Skip to 2 minutes and 55 seconds Platelets are also involved in the development of these lesions over many decades as well, so they also have a role in the ongoing process of the formation of these lesions. So atherosclerosis is clearly an important trigger for thrombosis. But there are other reasons why it can occur, too. For example, it’s often found that individuals with other risk factors, such as high cholesterol, may have very sticky platelets. They’re more prone to become activated. It’s also found that individuals with cardiovascular disease are less sensitive to the inhibitory signals that are sent out by their healthy blood vessels. And this, again, can lead to unwanted activation of the clotting processes.

Skip to 3 minutes and 34 seconds So cardiovascular disease is linked very broadly with the unwanted triggering of the coagulation processes in the circulation. So thrombosis can also occur in the venous circulation, principally, as I’ve mentioned, through activation of the coagulation pathways. The reason why this occurs is largely due to loss of blood flow. So, for example, a very common occurrence of venous thrombosis is referred to as deep vein thrombosis, which occurs within the large veins within the legs. And this usually occurs due to stasis or lack of movement, maybe associated with a long period of bed rest. For instance, patients in hospital may be prone to this.

Skip to 4 minutes and 19 seconds And in fact, that’s the reason why surgical stockings are often used to prevent the pooling of blood in these veins within the legs. There are other circumstances this may occur, long-haul flights, for example. Long-haul airplane flights can also result in increasing the chances of this occurring. So essentially what happens in these cases is that the coagulation process is triggered due to the loss of flow of blood, and large clots can form within these vessels. These large clots can become particularly dangerous if they embolise. Now embolisation is the process whereby fragments of clots will come away and then be carried off in the circulation.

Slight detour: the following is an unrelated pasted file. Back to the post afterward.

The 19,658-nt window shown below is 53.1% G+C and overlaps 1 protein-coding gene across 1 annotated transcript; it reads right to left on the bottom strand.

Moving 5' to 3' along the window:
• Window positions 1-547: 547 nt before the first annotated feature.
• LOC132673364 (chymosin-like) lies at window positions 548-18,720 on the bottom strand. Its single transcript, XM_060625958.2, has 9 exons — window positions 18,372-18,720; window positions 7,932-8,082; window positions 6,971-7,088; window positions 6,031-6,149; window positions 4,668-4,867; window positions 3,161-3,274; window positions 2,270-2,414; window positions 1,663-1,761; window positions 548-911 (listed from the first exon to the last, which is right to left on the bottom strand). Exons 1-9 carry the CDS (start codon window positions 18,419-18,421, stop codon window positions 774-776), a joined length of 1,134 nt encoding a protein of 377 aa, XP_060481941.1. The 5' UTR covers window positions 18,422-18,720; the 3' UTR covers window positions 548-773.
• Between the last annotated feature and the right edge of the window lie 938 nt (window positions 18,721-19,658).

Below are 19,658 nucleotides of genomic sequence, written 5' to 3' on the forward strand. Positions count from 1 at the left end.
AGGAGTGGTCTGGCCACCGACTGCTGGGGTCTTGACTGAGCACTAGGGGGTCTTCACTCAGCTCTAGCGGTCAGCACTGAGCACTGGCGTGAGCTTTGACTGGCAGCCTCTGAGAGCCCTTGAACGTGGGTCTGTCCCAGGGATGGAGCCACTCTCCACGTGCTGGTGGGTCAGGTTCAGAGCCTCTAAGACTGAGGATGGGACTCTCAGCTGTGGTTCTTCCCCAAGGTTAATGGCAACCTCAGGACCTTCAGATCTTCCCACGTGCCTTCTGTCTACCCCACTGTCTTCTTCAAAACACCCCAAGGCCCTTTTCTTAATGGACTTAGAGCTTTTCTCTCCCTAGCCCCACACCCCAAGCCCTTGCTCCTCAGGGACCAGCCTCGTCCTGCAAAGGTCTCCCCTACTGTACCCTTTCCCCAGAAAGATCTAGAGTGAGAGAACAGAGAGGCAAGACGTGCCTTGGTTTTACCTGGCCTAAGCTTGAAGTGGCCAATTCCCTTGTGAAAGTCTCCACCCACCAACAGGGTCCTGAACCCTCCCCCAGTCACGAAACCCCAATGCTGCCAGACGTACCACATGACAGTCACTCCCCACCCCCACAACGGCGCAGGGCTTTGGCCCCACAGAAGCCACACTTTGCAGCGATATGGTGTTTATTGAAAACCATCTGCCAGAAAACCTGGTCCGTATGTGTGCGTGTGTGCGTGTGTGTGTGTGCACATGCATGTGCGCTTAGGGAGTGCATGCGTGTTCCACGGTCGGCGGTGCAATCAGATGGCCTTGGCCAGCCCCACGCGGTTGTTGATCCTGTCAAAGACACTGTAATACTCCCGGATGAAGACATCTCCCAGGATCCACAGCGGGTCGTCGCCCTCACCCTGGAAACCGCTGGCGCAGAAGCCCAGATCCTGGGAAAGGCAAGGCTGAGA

Skip to 5 minutes and 1 second Because the size of these clots can be quite large, they can be quite damaging to the circulation they encounter further downstream in the circulation. And for deep vein thrombosis, a major worry is a condition known as a pulmonary embolism. So emboli, or the smaller clots, may become disrupted and fall away from the main clot. They travel back to the heart and then pump back through the circulation into the pulmonary circulation, where they become lodged in small blood vessels in the lungs. Now, this can be exceptionally painful and is life-threatening.

Skip to 5 minutes and 34 seconds So it’s important that we understand the processes that control the coagulation process, that control platelet function and haemostasis as a whole so we can try to understand what goes wrong in disease and how we might better be able to control this.

Thrombosis causes

Thrombosis is the formation of blood clots in unwanted areas of the circulatory system. In this video Professor Jon Gibbins explains how the positive feedback pathways of haemostasis reacting to ruptured atherosclerotic lesions can cause more harm than good.

You can download the Week 2 supplement, which contains additional images and descriptions to help you understand the topics covered in this video.

Share your thoughts on the fine balance between promoting a clot when you are injured and preventing a clot forming when the vessel is uninjured.

Share this video:

This video is from the free online course:

Heart Health: A Beginner's Guide to Cardiovascular Disease

University of Reading